When a side that “plays to win” is in the political minority, they assert whatever power they can get. This is the position Republicans, after two elections of solid blue victories, are stuck in at the federal and state level. Shut out of the presidency and the U.S. House of Representatives, the G.O.P. clings to the only thing they control: 41 seats in the United States Senate. In California, the one time that Republicans even matter in the Legislature is to pass a budget – and only because of the “two-thirds rule.”
Relegated to a permanent minority in the Golden State, the party has employed this trump card with a vengeance – refusing to pass a single tax increase whatsoever. But like a dinosaur who knows its days are numbered, these obstructionists are on their way out. An early glance at the Senate races in 2010 should embolden Democrats, who could next year win a filibuster-proof majority. In California, a successful campaign to scrap the “two-thirds rule” would render state Republicans (at least in their current form) extinct. For that reason, expect these dinosaurs to make it a “fight to the death” – because for them, it is.
U.S. Senate: Last Bastion of Republican Power
In Congress, Republicans in both chambers are obstructing Barack Obama’s budget – taking cues from Rush Limbaugh’s desire to have the President fail. House Minority Leader John Boehner even admitted the G.O.P. doesn’t have votes to legislate – and at this point, they only want to communicate. All of that is white noise, however, because Democrats run the House by a 78-seat margin. The federal stimulus, for example, passed the House without a single Republican vote – making these folks irrelevant.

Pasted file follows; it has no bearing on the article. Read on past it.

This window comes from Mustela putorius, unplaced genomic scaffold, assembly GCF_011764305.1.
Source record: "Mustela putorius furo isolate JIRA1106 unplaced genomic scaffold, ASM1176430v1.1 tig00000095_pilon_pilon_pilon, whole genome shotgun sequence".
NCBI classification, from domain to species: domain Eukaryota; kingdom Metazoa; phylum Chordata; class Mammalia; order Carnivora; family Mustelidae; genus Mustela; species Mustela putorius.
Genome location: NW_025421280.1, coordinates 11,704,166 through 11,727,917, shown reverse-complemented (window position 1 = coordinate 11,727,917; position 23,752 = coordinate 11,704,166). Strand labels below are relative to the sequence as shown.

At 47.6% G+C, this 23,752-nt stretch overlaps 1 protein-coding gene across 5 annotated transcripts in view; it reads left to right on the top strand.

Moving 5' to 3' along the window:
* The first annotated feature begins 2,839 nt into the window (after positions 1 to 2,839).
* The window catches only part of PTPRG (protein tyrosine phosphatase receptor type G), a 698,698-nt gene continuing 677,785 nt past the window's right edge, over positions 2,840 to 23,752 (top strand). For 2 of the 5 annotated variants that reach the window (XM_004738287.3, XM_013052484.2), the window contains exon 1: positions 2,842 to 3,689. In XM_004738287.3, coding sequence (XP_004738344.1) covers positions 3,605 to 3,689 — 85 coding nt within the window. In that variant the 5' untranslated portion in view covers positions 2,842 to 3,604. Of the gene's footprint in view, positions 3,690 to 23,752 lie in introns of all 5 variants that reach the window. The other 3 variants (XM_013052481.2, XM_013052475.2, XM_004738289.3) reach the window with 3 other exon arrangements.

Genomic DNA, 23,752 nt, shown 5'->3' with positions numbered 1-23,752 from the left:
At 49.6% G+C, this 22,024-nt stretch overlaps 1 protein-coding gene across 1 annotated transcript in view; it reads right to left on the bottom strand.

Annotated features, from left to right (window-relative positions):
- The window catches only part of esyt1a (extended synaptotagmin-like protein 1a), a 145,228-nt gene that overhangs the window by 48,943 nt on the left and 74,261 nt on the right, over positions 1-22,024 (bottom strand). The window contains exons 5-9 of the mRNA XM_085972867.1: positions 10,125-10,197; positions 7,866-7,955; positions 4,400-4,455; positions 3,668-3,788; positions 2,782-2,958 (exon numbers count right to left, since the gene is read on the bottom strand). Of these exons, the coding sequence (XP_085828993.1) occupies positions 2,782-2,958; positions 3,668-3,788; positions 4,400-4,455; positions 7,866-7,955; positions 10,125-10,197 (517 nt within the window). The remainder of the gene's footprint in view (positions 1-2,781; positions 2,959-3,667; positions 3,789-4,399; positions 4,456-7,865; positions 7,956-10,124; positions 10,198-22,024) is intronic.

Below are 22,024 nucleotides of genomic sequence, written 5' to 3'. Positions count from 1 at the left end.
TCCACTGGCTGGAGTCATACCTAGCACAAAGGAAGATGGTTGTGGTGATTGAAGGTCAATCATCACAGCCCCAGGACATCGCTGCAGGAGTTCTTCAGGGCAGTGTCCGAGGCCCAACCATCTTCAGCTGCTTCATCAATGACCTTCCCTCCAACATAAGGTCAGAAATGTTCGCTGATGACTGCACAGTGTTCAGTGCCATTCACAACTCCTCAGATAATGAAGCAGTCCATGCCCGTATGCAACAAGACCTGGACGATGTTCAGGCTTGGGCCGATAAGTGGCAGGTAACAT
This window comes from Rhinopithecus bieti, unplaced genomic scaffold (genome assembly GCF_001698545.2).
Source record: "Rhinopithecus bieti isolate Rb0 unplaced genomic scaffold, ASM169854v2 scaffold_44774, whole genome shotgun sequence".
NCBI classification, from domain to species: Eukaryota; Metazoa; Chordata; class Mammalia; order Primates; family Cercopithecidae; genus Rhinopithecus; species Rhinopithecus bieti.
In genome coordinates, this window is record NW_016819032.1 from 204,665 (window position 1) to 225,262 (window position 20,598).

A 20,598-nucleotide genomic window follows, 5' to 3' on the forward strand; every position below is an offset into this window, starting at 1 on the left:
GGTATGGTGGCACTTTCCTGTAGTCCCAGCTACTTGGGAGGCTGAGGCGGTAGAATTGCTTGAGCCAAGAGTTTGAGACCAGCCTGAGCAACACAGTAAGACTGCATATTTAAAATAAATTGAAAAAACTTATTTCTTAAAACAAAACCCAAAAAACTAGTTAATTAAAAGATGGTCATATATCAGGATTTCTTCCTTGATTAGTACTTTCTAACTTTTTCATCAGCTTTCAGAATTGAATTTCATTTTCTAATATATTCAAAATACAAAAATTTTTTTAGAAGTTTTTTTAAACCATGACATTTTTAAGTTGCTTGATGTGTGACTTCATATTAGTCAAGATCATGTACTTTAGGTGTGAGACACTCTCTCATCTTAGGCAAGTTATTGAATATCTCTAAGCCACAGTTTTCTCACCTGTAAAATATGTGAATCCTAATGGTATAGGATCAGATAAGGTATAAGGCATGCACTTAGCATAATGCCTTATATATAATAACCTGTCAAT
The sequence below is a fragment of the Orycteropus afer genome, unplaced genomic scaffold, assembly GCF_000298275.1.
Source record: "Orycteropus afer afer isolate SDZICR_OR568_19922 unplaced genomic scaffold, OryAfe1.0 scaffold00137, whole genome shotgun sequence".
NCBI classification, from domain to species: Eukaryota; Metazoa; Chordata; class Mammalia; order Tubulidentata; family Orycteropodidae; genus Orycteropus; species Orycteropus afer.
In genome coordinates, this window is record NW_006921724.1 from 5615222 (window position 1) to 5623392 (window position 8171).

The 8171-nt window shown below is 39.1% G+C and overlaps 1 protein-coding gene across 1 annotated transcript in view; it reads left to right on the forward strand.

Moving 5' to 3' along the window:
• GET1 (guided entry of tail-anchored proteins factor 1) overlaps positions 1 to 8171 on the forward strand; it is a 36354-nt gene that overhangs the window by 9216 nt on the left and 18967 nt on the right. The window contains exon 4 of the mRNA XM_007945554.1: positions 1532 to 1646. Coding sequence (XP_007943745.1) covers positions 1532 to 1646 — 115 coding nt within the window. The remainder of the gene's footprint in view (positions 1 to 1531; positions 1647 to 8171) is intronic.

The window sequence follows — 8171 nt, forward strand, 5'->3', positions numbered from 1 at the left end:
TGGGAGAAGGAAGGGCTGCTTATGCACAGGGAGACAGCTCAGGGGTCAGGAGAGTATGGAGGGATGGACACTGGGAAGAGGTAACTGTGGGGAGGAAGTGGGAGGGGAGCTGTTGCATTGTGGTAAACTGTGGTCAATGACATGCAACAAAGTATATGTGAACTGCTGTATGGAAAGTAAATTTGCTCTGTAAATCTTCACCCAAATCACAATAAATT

What’s more interesting is the U.S. Senate, where an ineffectual Democratic Leader means Republicans only have to “threaten” a filibuster – which means most legislation needs sixty votes to go forward. And even if Harry Reid were more assertive, the traditional Senate protocol has been to give the minority party leeway. Democrats in the Senate have 58 seats, and Republicans control 41. As a result, the Senate is the last bastion of G.O.P. power in Washington – and Republicans are clutching it jealously.
Despite the legal shenanigans in Minnesota (which I gave up following a long time ago), in the near future Al Franken will be seated – giving Democrats their 59th Senator. But Norm Coleman’s desperate plea is no longer about winning last year’s election. It has become a concerted G.O.P. effort to keep the seat vacant, keeping Democrats from fully utilizing their majority. The longer Coleman can drag this fight on, the easier it is for Minority Leader Mitch McConnell to obstruct progressive measures – putting Democrats on their toes to cobble together 60 votes.
And it’s not easy. There aren’t many G.O.P. moderates left, giving progressives little breathing room to pass legislation. Working people need EFCA (the Employee Free Choice Act), but McConnell has made defeating it his priority. At this point, organized labor says they’re willing to broker a deal with Republican Senator Arlen Specter. If he supports EFCA, unions will support him for re-election next year. Specter is facing a tough primary challenge from right-winger Pat Toomey, and labor even said they would encourage its members to re-register as Republicans to save him.